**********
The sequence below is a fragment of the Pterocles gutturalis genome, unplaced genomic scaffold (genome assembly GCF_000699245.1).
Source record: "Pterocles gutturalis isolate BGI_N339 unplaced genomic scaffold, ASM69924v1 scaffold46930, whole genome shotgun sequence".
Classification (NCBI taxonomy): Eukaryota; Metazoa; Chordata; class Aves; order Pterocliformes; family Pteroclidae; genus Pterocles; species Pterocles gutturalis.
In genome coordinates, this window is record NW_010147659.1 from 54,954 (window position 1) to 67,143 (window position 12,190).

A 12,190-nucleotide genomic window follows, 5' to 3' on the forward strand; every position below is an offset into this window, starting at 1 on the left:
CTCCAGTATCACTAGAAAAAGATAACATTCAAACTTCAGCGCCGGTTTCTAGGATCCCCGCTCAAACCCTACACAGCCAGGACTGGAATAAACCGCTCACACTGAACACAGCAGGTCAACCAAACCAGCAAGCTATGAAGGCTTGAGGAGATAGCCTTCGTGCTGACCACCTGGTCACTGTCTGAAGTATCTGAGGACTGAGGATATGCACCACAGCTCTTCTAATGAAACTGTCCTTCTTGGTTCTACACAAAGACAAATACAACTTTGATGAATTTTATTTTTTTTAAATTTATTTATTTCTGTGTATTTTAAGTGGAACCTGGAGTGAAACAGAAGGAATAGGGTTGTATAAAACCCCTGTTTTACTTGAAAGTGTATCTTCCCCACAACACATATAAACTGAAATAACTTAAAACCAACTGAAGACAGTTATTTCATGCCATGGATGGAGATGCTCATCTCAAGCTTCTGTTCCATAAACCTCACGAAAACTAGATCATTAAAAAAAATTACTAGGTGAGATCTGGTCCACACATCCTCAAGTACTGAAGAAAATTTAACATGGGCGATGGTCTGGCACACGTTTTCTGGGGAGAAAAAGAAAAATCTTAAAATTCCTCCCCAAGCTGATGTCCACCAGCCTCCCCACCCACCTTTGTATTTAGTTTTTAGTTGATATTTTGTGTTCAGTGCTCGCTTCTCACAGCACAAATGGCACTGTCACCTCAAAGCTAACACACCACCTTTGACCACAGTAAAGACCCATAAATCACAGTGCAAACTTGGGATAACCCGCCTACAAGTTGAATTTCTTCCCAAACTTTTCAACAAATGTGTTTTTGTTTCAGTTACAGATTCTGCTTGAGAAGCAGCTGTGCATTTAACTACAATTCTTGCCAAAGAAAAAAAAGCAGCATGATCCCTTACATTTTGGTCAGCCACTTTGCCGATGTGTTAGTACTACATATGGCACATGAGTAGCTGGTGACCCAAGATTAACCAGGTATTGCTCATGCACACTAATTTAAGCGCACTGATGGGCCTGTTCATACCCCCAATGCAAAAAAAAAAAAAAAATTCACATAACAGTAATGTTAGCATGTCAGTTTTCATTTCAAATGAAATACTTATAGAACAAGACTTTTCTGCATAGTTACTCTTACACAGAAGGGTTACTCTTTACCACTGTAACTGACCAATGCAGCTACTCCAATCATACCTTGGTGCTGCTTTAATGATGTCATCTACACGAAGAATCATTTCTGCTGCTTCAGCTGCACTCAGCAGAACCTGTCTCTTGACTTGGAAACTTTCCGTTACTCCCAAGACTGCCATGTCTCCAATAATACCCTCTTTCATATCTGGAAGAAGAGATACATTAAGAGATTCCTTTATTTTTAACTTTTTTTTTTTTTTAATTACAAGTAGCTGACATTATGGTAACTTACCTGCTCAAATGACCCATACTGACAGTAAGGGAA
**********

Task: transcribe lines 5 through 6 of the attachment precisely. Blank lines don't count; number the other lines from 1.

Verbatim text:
A 12,190-nucleotide genomic window follows, 5' to 3' on the forward strand; every position below is an offset into this window, starting at 1 on the left:
CTCCAGTATCACTAGAAAAAGATAACATTCAAACTTCAGCGCCGGTTTCTAGGATCCCCGCTCAAACCCTACACAGCCAGGACTGGAATAAACCGCTCACACTGAACACAGCAGGTCAACCAAACCAGCAAGCTATGAAGGCTTGAGGAGATAGCCTTCGTGCTGACCACCTGGTCACTGTCTGAAGTATCTGAGGACTGAGGATATGCACCACAGCTCTTCTAATGAAACTGTCCTTCTTGGTTCTACACAAAGACAAATACAACTTTGATGAATTTTATTTTTTTTAAATTTATTTATTTCTGTGTATTTTAAGTGGAACCTGGAGTGAAACAGAAGGAATAGGGTTGTATAAAACCCCTGTTTTACTTGAAAGTGTATCTTCCCCACAACACATATAAACTGAAATAACTTAAAACCAACTGAAGACAGTTATTTCATGCCATGGATGGAGATGCTCATCTCAAGCTTCTGTTCCATAAACCTCACGAAAACTAGATCATTAAAAAAAATTACTAGGTGAGATCTGGTCCACACATCCTCAAGTACTGAAGAAAATTTAACATGGGCGATGGTCTGGCACACGTTTTCTGGGGAGAAAAAGAAAAATCTTAAAATTCCTCCCCAAGCTGATGTCCACCAGCCTCCCCACCCACCTTTGTATTTAGTTTTTAGTTGATATTTTGTGTTCAGTGCTCGCTTCTCACAGCACAAATGGCACTGTCACCTCAAAGCTAACACACCACCTTTGACCACAGTAAAGACCCATAAATCACAGTGCAAACTTGGGATAACCCGCCTACAAGTTGAATTTCTTCCCAAACTTTTCAACAAATGTGTTTTTGTTTCAGTTACAGATTCTGCTTGAGAAGCAGCTGTGCATTTAACTACAATTCTTGCCAAAGAAAAAAAAGCAGCATGATCCCTTACATTTTGGTCAGCCACTTTGCCGATGTGTTAGTACTACATATGGCACATGAGTAGCTGGTGACCCAAGATTAACCAGGTATTGCTCATGCACACTAATTTAAGCGCACTGATGGGCCTGTTCATACCCCCAATGCAAAAAAAAAAAAAAAATTCACATAACAGTAATGTTAGCATGTCAGTTTTCATTTCAAATGAAATACTTATAGAACAAGACTTTTCTGCATAGTTACTCTTACACAGAAGGGTTACTCTTTACCACTGTAACTGACCAATGCAGCTACTCCAATCATACCTTGGTGCTGCTTTAATGATGTCATCTACACGAAGAATCATTTCTGCTGCTTCAGCTGCACTCAGCAGAACCTGTCTCTTGACTTGGAAACTTTCCGTTACTCCCAAGACTGCCATGTCTCCAATAATACCCTCTTTCATATCTGGAAGAAGAGATACATTAAGAGATTCCTTTATTTTTAACTTTTTTTTTTTTTTAATTACAAGTAGCTGACATTATGGTAACTTACCTGCTCAAATGACCCATACTGACAGTAAGGGAA